The state of California, home to America's leading wineries, is more prone to severe changes in the environment. This can include natural disasters such as wildfires, earthquakes and mudslides. However, the more pressing issue right now is drought. Since late 2013, the majority of the state has been dry due to lack of rain and insufficient snowfall during the winter months, according to the U.S. Drought Monitor. Over half of California is currently at an exceptional drought level, the highest degree of intensity the monitor records. The severity has gotten to the point that drastic measures are likely being taken by wine merchants to ensure that a quality harvest of grapes can still happen during the year. With that said, new movements at the state government level may collide with these efforts.
Keeping the well from running dry What has become a standard practice for California farmers in all sectors is to pump groundwater from aquifers deep in the earth's crust. The reason for this is that while the process of diverting water from the state rivers or reservoirs - including Hetch Hetchy and Don Pedro - requires a permit, groundwater pumping has been unregulated. However, the conditions of the current drought have caused water tables to reach severe lows, risking not only a severe economic loss, but also the possibility that the ground will sink, causing severe property damage.
As a result, the California state government is moving to create the first laws regulating groundwater pumping practices, according to the Los Angeles Daily News. The current bill facing the state legislature would require municipal water boards and related agencies to monitor water tables and ensure that water being pumped out would be matched by water flowing into aquifers. There is precedent for this in the rest of the country: The state is the only one in the West that does not have groundwater regulations despite leading the country in tapping into this resource.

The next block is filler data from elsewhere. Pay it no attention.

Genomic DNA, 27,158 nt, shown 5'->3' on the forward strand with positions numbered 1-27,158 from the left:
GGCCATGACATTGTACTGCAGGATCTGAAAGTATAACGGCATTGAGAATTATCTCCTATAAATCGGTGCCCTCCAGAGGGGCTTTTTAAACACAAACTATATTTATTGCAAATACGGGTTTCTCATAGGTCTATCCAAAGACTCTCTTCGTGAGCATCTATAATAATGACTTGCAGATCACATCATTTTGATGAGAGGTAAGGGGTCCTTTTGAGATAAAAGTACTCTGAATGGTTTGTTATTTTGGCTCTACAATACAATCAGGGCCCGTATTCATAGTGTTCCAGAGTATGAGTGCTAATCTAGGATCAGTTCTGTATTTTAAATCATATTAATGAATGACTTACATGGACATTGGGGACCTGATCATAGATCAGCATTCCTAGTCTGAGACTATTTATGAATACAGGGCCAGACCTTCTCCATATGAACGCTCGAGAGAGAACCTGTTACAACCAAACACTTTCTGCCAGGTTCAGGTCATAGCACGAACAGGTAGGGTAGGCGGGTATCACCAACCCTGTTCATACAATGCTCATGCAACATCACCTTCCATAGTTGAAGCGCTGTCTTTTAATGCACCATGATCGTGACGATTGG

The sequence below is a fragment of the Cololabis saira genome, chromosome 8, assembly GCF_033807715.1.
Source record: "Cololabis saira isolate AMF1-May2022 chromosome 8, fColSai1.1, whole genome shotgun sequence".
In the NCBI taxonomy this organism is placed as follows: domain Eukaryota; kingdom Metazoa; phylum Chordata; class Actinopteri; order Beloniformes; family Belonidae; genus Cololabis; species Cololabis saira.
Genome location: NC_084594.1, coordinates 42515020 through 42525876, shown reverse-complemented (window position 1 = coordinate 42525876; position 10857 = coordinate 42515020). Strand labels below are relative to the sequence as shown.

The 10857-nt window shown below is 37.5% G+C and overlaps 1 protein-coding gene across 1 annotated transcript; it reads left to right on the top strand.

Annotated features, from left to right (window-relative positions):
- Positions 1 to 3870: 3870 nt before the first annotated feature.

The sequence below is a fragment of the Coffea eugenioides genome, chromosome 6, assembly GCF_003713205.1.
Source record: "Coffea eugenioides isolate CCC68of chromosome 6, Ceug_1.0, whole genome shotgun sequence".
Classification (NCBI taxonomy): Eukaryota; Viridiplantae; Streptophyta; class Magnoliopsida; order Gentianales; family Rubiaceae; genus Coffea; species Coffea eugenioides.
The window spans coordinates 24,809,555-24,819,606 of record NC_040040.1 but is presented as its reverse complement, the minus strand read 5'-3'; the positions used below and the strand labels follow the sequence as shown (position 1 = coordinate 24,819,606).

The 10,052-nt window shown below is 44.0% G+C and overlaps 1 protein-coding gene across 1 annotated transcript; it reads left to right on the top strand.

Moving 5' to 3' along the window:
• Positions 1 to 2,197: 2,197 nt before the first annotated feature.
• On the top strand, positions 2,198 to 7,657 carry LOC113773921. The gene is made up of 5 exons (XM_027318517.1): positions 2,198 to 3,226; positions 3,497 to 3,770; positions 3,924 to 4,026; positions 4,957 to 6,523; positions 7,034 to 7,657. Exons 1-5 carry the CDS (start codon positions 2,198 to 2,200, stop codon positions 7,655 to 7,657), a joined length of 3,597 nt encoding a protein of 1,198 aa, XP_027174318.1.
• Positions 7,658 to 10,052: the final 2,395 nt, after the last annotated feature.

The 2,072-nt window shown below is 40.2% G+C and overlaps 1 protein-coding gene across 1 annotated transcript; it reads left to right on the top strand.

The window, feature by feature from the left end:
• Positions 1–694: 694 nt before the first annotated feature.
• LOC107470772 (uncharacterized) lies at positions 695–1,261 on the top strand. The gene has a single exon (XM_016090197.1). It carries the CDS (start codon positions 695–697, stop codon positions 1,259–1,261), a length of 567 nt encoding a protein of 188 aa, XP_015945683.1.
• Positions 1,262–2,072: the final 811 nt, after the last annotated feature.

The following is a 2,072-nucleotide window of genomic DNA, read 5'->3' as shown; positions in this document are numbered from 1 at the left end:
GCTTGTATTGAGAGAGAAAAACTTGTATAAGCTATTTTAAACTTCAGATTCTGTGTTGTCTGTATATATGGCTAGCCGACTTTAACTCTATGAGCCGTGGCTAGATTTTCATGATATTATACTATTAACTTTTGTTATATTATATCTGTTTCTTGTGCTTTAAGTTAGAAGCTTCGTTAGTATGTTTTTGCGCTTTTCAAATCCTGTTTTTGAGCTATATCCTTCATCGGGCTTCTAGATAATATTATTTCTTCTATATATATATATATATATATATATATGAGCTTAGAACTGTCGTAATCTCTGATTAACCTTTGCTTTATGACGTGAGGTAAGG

However, this carries significant risk for wine merchants. Without proper water conservation measures in place on top of these regulations, wineries may not have enough for the season. As a consequence, they will have to cut back on plantings or face a lower quality grape variety. That can impact sales over the long term. Whether the bill in its current form passes or not remains to be seen, but it is likely that measures will be put in place before the legislature concludes business at the end of August.
Support your state, buy water bonds Of course, that is not the only measure that California is considering to alleviate the drought crisis. Also on the table is a "water bond" that will likely face the ballot in November 2014. The bond act is a referendum that will allow the state government to raise money in bonds to pay for water infrastructure and supply projects. The immediate impacts, when applied properly, would provide relief to the water situation that is facing the state. It would also look into methods of improving the water supply over a longer period to prevent drought situations from impacting wineries and other farms.
Currently, there is already a water bond on the ballot as Proposition 43. However, the high price of $11.1 billion has made it unlikely that it will pass. Lawmakers are currently attempting to create a revised referendum, which according to the Fresno Bee would bring the cost down to $7.195 billion.
In the event of the referendum's failure, the wine industry may have one other hope to alleviate the drought: the weather. According to the U.S. Climate Prediction Center, the chance of a so-called "El Niño" global weather event in the fall and winter is currently at 65 percent. Such an event tends to bring massive rains to California. This event may inadvertently impact the referendum's success as well.